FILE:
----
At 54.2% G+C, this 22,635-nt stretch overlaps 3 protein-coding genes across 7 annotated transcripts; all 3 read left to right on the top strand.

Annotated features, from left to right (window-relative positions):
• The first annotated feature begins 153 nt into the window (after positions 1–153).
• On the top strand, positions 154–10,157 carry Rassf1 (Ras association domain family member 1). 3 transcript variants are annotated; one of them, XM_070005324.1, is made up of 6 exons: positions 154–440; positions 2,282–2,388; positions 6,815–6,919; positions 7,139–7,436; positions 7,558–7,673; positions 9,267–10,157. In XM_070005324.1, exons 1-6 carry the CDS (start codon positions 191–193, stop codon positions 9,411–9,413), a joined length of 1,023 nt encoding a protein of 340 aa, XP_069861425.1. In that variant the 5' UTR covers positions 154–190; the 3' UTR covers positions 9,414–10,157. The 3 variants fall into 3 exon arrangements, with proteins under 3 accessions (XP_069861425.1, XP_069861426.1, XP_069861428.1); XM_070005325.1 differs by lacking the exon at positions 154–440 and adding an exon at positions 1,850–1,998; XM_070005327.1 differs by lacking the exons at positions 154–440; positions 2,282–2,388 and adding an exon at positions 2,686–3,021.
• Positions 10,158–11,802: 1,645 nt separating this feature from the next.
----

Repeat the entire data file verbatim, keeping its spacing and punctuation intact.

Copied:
At 54.2% G+C, this 22,635-nt stretch overlaps 3 protein-coding genes across 7 annotated transcripts; all 3 read left to right on the top strand.

Annotated features, from left to right (window-relative positions):
• The first annotated feature begins 153 nt into the window (after positions 1–153).
• On the top strand, positions 154–10,157 carry Rassf1 (Ras association domain family member 1). 3 transcript variants are annotated; one of them, XM_070005324.1, is made up of 6 exons: positions 154–440; positions 2,282–2,388; positions 6,815–6,919; positions 7,139–7,436; positions 7,558–7,673; positions 9,267–10,157. In XM_070005324.1, exons 1-6 carry the CDS (start codon positions 191–193, stop codon positions 9,411–9,413), a joined length of 1,023 nt encoding a protein of 340 aa, XP_069861425.1. In that variant the 5' UTR covers positions 154–190; the 3' UTR covers positions 9,414–10,157. The 3 variants fall into 3 exon arrangements, with proteins under 3 accessions (XP_069861425.1, XP_069861426.1, XP_069861428.1); XM_070005325.1 differs by lacking the exon at positions 154–440 and adding an exon at positions 1,850–1,998; XM_070005327.1 differs by lacking the exons at positions 154–440; positions 2,282–2,388 and adding an exon at positions 2,686–3,021.
• Positions 10,158–11,802: 1,645 nt separating this feature from the next.